Fr Rodney Kissinger, S.J

Table of Contents


The Sabbath

The Lord's Day

Proclamation of the Gospel

The Eucharist

The Sacrifice

The Lord's Supper

Memorial of the Parousia

The Liturgical Year

If you can't find what you're looking for, use our site search!

powered by> FreeFind






Sunday Mass is also the heart of the Liturgical Year. It is within the context of the Sunday Mass that we celebrate the various seasons of the Liturgical Year. The Liturgical Year is the most constant and most efficacious teacher the Church has. The Church’s teachings impress the mind primarily while her liturgical feasts influence both mind and heart. Before the invention of the printing press the Liturgical Year was the principal teacher for many and the only teacher for some.

Life is a journey of faith into the unknown. We come into the world. We did not ask to be here. We did nothing to get here. We were not told why; we did not get a job description or a road map. We started out on a journey of faith into the unknown. But for the Christian the journey of faith is not a completely unchartered course. Our Lord has made the journey before us. He is “the way, the truth and the life.” He came not only to redeem us but to give us an example of what it means to be authentically human; he came to show us how to live. Our life is simply a recapitulation of his life: the helplessness of infancy, the labor, obscurity and obedience of the hidden life, the temptations and mountain-top experience of the active life and finally the passion, death and resurrection.

In the Liturgical Year Jesus teaches us how to live that life. The Liturgical Year re-presents all of the major events in his life so that we can experience them, understand them better and pattern our lives on them. Within the tension of the past-present-future it informs and forms the Christian life. With a noble simplicity it re-presents the great events of salvation history so that we can discover our roots. We can remember and give thanks and in so doing grow in the conviction of the love of God for us.

“For it is the liturgy through which, especially in the divine sacrifice of the Eucharist ‘the work of our redemption is accomplished’ and it is through the liturgy, especially, that the faithful are enabled to express in their lives and manifest to others the mystery of Christ and the real nature of the true church. The church is essentially both human and divine, visible but endowed with invisible realities, zealous in action and dedicated to contemplation, present in the world, but as a pilgrim, so constituted that in her the human is directed toward and subordinated to the divine, the visible to the invisible, action to contemplation, and this present world to that city yet to come, the object of our quest.”
(The Constitution on the Sacred Liturgy, Introduction 2)

Originally the Liturgical Year was simply 52 Sundays, 52 celebrations of the Paschal Mystery. In the second century the Feast of Easter was established. Then in the fourth century the Feast of Christmas was established. Then there slowly developed a period of preparation (Advent and Lent) and a period of celebration (Christmastide and Eastertide) for each of these feasts. So we have today the two liturgical seasons of Christmas and Easter.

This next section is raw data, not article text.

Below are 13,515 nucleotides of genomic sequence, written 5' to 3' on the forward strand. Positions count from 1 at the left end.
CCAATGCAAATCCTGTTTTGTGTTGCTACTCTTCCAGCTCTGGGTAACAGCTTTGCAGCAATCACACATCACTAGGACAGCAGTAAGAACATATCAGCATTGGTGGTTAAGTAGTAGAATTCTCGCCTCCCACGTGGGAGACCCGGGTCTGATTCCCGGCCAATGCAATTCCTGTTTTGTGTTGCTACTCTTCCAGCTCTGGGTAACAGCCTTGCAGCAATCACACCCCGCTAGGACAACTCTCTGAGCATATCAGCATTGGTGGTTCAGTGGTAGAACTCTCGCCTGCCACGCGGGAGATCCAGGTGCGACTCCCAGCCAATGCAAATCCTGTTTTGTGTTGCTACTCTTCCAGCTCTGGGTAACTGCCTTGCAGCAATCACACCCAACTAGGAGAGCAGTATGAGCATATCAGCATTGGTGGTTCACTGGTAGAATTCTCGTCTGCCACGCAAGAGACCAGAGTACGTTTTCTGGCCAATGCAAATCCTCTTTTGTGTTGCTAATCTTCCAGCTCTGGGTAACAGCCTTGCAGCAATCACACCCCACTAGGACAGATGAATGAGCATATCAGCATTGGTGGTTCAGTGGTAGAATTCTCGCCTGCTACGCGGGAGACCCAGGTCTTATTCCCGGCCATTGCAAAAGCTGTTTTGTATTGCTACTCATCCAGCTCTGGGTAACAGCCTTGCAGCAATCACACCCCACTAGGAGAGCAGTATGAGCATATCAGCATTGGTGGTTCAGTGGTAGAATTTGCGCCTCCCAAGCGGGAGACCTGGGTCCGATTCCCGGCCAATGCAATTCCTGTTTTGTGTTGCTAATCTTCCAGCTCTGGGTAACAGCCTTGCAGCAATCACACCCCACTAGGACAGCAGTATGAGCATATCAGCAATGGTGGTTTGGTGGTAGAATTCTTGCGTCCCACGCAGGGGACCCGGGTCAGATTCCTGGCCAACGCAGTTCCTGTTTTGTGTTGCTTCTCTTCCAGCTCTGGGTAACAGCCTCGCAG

The Liturgical Year developed slowly over the centuries and still is a work in progress. There is room for more Feasts and there is a great need especially for more Jewish Feasts. When the Liturgical Year begins on the First Sunday of Advent a lot is assumed from Judaism. We should have Feasts celebrating these events. These events are recalled in the First Readings of the Liturgy of the Word. But to give them the prominence they deserve and to illustrate more clearly their importance for an understanding of Christianity a feast is necessary.

First and perhaps most important and surely most relevant for us today would be a Feast of Creation. This is where it all begins. Genesis does not begin by trying to prove that there is a God. It presumes that there is and we know that there is. How relevant it would be for us today in this age of the “big bang” theory and secular humanism. It would help us to realize that man is the lord and steward of creation and will have to give an account of his stewardship of the air we have to breathe, the water we have to drink and the land we have to live on.

We should have a Feast of the Institution of Marriage, between a man and a woman, celebrating the family as the fundamental unit of society. This surely would be relevant in our same sex marriage culture. Then we could have a Feast of the Fall of Man. How humbling it would be to have to factor Original Sin into all of our economic and political plans and strategies. Other possibilities would be a Feast of Abraham, Our Father in Faith, reminding us that salvation is not through blood but through faith. And a Feast of The Exodus, would remind us of Sinai and the Ten Commandments.

These additional feasts would help us to realize that this is the Judaeo-Christian religion. And converts from Judaism would not feel that they have given up their religion but that they are really coming home to the fullness of Judaism realizing that Jesus is the glory of Israel.


© 2006, 2007, 2008, 2009, 2010, 2011, 2012, 2013 Fr Rodney Kissinger, S.J. all rights reserved